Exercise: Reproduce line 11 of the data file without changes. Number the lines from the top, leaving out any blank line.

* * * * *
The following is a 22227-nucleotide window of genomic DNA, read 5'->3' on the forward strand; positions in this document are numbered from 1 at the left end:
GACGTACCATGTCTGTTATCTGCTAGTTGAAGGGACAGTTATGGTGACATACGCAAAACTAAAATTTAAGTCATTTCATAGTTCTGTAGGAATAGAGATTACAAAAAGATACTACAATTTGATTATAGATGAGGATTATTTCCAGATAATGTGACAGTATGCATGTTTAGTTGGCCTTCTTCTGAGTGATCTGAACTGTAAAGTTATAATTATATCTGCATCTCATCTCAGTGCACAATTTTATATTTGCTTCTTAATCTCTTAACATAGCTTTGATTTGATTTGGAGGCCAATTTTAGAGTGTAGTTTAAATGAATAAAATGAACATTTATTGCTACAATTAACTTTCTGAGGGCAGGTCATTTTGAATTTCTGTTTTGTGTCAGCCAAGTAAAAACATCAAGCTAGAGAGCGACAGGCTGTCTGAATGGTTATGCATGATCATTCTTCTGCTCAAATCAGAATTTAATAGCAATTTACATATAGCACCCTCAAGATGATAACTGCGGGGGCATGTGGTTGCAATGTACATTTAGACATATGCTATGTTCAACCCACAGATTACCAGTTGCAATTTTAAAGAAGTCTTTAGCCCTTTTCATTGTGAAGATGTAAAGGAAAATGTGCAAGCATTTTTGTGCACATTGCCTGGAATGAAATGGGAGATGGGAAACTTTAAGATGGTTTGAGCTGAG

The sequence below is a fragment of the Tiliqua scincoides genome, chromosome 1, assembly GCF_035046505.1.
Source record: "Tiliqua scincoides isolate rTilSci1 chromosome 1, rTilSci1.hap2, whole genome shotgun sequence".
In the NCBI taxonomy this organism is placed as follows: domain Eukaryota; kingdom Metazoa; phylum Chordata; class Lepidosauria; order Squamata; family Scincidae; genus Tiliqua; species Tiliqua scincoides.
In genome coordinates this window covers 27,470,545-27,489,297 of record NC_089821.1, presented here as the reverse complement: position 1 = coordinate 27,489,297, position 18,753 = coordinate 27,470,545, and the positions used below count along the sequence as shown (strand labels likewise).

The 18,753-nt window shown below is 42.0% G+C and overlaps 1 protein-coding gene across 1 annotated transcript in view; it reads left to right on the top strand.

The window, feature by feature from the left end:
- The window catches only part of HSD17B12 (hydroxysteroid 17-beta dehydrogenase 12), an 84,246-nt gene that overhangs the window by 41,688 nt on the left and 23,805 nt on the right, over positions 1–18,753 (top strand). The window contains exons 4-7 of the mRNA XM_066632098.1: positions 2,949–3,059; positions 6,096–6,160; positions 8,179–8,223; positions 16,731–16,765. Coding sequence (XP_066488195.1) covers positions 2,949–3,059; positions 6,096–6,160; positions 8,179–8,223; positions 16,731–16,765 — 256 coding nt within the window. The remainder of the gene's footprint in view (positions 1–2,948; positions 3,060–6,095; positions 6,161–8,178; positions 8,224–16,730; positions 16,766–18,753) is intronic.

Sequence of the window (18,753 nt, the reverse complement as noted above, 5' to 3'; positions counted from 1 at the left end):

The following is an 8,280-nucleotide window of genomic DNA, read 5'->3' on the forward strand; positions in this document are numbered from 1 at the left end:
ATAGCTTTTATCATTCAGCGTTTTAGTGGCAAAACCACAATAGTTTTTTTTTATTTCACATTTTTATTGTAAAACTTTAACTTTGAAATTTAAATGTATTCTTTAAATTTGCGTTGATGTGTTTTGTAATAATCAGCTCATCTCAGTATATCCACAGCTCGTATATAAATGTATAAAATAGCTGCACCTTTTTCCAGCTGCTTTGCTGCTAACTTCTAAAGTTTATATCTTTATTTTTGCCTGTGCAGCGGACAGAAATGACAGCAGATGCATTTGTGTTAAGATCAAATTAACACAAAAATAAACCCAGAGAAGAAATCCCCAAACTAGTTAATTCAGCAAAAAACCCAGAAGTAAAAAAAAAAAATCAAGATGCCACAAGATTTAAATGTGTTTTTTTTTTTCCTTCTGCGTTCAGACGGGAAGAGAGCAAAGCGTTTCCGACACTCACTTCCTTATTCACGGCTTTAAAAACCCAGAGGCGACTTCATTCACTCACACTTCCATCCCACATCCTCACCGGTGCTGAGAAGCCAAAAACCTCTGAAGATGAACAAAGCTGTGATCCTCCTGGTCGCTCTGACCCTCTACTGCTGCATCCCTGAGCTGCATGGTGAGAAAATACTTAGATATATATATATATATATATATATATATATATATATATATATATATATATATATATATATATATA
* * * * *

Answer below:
The following is an 8,280-nucleotide window of genomic DNA, read 5'->3' on the forward strand; positions in this document are numbered from 1 at the left end: